- • Labor: Installing a new baffle can generally be done within a few hours, keeping labor charges around $200 to $300.
Mid-level Repair: $800 - $1,400
- • Type of Damage: In a septic system with the tank located lower than the drain field, an effluent pump is used to move liquid to the field efficiently. When a pump fails, the tank or chamber should be emptied so the pump can be removed and serviced or a new one installed.
- • Materials: A replacement pump and piping adequate to connect it could cost between $300 and $900, depending on its capacity and placement.
- • Labor: An experienced pro can replace an effluent pump within a day, bringing the labor charges for this job between $300 and $600.
Total Replacement: $2,500-$6,000
- • Type of Damage: A significantly damaged or degraded septic tank can lead to ground contamination and should be replaced. A job of this scale could span a few days and involves emptying and disconnecting the existing tank, excavating the soil around the tank, and lifting it out of place. The site can then be leveled and prepared for a new tank, which must be lifted into place and fitted to the existing waste and drain field connections..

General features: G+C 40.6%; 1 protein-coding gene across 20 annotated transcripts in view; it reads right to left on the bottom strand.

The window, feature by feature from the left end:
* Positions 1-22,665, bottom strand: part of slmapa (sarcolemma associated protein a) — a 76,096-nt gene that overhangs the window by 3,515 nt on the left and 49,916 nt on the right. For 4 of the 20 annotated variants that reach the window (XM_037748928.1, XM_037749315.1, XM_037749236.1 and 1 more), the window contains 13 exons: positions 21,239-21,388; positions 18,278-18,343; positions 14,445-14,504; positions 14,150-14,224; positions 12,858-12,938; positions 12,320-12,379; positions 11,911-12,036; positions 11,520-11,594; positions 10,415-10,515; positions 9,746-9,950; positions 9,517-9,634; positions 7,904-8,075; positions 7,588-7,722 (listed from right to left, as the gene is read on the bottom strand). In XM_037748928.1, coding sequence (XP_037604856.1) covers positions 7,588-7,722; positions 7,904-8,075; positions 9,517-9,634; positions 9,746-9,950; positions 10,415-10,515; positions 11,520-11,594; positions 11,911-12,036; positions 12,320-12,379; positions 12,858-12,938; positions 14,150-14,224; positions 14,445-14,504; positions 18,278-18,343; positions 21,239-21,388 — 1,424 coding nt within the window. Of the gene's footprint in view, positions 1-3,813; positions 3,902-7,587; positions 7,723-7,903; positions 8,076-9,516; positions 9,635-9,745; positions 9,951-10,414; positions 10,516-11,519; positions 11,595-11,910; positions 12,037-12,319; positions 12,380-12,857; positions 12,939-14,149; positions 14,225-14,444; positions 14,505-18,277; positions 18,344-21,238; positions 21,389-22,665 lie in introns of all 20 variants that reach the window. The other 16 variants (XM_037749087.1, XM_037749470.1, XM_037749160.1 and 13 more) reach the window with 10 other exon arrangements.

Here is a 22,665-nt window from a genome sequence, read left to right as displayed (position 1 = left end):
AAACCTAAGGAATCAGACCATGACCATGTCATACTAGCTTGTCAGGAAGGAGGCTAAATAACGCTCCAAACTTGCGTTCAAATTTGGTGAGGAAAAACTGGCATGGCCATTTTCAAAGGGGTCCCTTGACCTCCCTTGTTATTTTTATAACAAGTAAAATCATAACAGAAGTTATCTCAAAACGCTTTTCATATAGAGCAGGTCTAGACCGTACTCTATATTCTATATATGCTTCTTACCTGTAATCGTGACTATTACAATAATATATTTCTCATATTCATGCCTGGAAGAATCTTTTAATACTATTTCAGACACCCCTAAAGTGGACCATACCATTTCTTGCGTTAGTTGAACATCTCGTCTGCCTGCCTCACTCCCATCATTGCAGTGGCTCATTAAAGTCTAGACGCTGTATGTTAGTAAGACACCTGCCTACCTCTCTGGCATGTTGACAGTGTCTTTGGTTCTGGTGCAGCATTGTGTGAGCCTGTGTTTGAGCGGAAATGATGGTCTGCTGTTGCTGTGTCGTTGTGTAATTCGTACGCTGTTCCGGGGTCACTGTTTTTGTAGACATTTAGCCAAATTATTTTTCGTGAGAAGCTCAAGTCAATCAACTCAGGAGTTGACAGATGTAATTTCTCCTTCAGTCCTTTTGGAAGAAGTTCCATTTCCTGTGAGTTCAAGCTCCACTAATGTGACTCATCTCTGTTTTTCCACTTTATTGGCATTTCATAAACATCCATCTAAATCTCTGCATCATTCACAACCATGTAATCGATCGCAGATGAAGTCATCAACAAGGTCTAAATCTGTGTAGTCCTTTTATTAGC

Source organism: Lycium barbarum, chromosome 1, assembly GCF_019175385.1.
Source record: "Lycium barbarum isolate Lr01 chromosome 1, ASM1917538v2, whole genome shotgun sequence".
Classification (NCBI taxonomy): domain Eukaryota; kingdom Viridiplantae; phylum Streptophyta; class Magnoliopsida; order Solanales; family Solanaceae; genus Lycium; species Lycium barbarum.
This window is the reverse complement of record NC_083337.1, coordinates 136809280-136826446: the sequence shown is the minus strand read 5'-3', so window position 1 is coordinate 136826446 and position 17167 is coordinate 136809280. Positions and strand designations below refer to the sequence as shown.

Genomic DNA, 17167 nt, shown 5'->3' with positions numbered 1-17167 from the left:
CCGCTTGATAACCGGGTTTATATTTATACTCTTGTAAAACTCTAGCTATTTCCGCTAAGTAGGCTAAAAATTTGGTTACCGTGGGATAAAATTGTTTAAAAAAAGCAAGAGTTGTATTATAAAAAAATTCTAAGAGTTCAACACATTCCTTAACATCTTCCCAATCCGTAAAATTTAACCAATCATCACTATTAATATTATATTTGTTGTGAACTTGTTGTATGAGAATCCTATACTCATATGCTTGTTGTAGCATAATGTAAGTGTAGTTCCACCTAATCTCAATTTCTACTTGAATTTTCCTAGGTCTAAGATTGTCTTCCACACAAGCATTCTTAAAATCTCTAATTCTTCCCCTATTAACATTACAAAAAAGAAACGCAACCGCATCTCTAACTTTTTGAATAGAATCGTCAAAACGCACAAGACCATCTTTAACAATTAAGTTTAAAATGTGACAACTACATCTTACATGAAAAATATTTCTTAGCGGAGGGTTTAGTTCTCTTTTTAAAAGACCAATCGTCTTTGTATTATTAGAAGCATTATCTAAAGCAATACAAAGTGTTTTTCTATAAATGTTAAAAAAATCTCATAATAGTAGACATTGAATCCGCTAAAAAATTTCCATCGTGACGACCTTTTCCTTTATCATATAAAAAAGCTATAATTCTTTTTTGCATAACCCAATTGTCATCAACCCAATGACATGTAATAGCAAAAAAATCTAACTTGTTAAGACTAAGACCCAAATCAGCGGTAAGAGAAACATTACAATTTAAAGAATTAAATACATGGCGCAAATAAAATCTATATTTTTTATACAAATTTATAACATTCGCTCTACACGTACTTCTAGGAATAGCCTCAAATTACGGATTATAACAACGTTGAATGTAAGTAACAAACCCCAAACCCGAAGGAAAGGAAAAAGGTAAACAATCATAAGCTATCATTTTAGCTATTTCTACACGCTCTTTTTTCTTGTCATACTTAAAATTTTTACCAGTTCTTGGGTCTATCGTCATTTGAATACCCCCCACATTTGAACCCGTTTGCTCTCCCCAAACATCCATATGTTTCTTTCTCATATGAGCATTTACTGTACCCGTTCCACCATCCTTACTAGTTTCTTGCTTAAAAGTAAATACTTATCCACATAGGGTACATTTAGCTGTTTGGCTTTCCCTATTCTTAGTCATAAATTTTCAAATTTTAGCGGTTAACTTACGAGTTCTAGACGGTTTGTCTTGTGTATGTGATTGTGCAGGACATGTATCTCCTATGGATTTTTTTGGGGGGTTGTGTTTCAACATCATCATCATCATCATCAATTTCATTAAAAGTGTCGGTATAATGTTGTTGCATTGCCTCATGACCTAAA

- • Materials: A replacement tank may cost between $1,200 and $3,000. Related piping, fittings, and fill materials add another $500 to the tab.
- • Labor: This job calls several hours behind the controls of an excavator or other large machine. The time and equipment involved adds $800 to $2,500 to the total cost of the job.
Level of Difficulty
While maintenance tasks like cleaning filters are rather unpleasant, most homeowners can handle them on their own. However, in addition to the obvious drawbacks to this type of work, making septic tank repairs can be difficult and dangerous. Pumping out the tank and making repairs to it, or to its internal components and equipment, should be left to a properly qualified and equipped professional.